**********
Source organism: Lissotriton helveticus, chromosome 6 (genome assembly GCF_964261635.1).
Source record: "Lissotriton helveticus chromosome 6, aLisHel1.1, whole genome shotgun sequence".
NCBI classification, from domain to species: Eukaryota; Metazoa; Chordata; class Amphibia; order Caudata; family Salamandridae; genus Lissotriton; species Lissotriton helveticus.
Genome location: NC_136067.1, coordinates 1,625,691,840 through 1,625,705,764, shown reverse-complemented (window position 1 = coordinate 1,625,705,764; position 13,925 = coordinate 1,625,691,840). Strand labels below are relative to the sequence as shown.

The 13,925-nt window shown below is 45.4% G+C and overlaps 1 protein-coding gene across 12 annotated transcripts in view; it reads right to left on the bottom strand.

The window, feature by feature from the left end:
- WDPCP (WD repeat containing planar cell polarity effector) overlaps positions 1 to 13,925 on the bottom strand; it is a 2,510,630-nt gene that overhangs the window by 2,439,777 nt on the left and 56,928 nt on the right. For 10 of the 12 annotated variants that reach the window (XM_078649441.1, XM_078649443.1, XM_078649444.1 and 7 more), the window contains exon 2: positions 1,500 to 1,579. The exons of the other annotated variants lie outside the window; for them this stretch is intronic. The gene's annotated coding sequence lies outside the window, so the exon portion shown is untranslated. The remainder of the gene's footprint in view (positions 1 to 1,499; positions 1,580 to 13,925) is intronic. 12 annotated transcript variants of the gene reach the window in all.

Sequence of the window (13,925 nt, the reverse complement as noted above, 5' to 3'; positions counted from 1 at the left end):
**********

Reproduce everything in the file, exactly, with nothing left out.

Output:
Source organism: Lissotriton helveticus, chromosome 6 (genome assembly GCF_964261635.1).
Source record: "Lissotriton helveticus chromosome 6, aLisHel1.1, whole genome shotgun sequence".
NCBI classification, from domain to species: Eukaryota; Metazoa; Chordata; class Amphibia; order Caudata; family Salamandridae; genus Lissotriton; species Lissotriton helveticus.
Genome location: NC_136067.1, coordinates 1,625,691,840 through 1,625,705,764, shown reverse-complemented (window position 1 = coordinate 1,625,705,764; position 13,925 = coordinate 1,625,691,840). Strand labels below are relative to the sequence as shown.

The 13,925-nt window shown below is 45.4% G+C and overlaps 1 protein-coding gene across 12 annotated transcripts in view; it reads right to left on the bottom strand.

The window, feature by feature from the left end:
- WDPCP (WD repeat containing planar cell polarity effector) overlaps positions 1 to 13,925 on the bottom strand; it is a 2,510,630-nt gene that overhangs the window by 2,439,777 nt on the left and 56,928 nt on the right. For 10 of the 12 annotated variants that reach the window (XM_078649441.1, XM_078649443.1, XM_078649444.1 and 7 more), the window contains exon 2: positions 1,500 to 1,579. The exons of the other annotated variants lie outside the window; for them this stretch is intronic. The gene's annotated coding sequence lies outside the window, so the exon portion shown is untranslated. The remainder of the gene's footprint in view (positions 1 to 1,499; positions 1,580 to 13,925) is intronic. 12 annotated transcript variants of the gene reach the window in all.

Sequence of the window (13,925 nt, the reverse complement as noted above, 5' to 3'; positions counted from 1 at the left end):